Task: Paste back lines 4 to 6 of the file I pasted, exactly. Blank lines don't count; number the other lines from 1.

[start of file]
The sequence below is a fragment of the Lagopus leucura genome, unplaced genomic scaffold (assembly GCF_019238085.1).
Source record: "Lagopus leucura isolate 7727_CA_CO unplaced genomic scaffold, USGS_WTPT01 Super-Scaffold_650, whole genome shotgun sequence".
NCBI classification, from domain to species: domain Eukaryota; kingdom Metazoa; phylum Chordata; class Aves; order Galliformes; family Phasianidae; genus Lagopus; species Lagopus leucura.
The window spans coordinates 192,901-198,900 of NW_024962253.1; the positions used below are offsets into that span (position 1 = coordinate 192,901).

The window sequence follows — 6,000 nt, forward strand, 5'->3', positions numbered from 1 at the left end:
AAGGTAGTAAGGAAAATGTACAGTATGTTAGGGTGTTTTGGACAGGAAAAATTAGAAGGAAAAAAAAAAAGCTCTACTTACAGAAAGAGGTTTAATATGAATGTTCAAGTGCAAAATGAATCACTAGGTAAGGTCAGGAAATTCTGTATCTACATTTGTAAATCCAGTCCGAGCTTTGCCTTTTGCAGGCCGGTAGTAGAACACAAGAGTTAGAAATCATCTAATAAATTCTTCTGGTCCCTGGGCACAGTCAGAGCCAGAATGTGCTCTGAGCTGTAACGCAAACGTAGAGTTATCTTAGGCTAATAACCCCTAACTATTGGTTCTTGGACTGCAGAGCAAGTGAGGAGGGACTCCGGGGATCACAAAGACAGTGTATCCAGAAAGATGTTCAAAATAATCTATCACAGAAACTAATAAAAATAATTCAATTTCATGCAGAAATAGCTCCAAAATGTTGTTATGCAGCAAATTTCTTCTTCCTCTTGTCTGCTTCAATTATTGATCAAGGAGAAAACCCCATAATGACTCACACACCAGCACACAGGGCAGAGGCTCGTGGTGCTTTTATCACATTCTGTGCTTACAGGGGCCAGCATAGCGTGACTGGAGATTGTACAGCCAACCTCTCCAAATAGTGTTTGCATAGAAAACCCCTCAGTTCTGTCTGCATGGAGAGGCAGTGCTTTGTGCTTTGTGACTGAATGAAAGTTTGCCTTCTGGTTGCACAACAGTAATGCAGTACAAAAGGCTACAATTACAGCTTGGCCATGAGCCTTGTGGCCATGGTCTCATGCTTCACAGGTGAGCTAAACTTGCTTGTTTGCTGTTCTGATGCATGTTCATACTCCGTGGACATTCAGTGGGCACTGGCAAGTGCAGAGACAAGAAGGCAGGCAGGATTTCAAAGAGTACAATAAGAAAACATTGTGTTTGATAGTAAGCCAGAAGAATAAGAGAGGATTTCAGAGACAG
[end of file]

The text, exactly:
The window spans coordinates 192,901-198,900 of NW_024962253.1; the positions used below are offsets into that span (position 1 = coordinate 192,901).

The window sequence follows — 6,000 nt, forward strand, 5'->3', positions numbered from 1 at the left end:
AAGGTAGTAAGGAAAATGTACAGTATGTTAGGGTGTTTTGGACAGGAAAAATTAGAAGGAAAAAAAAAAAGCTCTACTTACAGAAAGAGGTTTAATATGAATGTTCAAGTGCAAAATGAATCACTAGGTAAGGTCAGGAAATTCTGTATCTACATTTGTAAATCCAGTCCGAGCTTTGCCTTTTGCAGGCCGGTAGTAGAACACAAGAGTTAGAAATCATCTAATAAATTCTTCTGGTCCCTGGGCACAGTCAGAGCCAGAATGTGCTCTGAGCTGTAACGCAAACGTAGAGTTATCTTAGGCTAATAACCCCTAACTATTGGTTCTTGGACTGCAGAGCAAGTGAGGAGGGACTCCGGGGATCACAAAGACAGTGTATCCAGAAAGATGTTCAAAATAATCTATCACAGAAACTAATAAAAATAATTCAATTTCATGCAGAAATAGCTCCAAAATGTTGTTATGCAGCAAATTTCTTCTTCCTCTTGTCTGCTTCAATTATTGATCAAGGAGAAAACCCCATAATGACTCACACACCAGCACACAGGGCAGAGGCTCGTGGTGCTTTTATCACATTCTGTGCTTACAGGGGCCAGCATAGCGTGACTGGAGATTGTACAGCCAACCTCTCCAAATAGTGTTTGCATAGAAAACCCCTCAGTTCTGTCTGCATGGAGAGGCAGTGCTTTGTGCTTTGTGACTGAATGAAAGTTTGCCTTCTGGTTGCACAACAGTAATGCAGTACAAAAGGCTACAATTACAGCTTGGCCATGAGCCTTGTGGCCATGGTCTCATGCTTCACAGGTGAGCTAAACTTGCTTGTTTGCTGTTCTGATGCATGTTCATACTCCGTGGACATTCAGTGGGCACTGGCAAGTGCAGAGACAAGAAGGCAGGCAGGATTTCAAAGAGTACAATAAGAAAACATTGTGTTTGATAGTAAGCCAGAAGAATAAGAGAGGATTTCAGAGACAG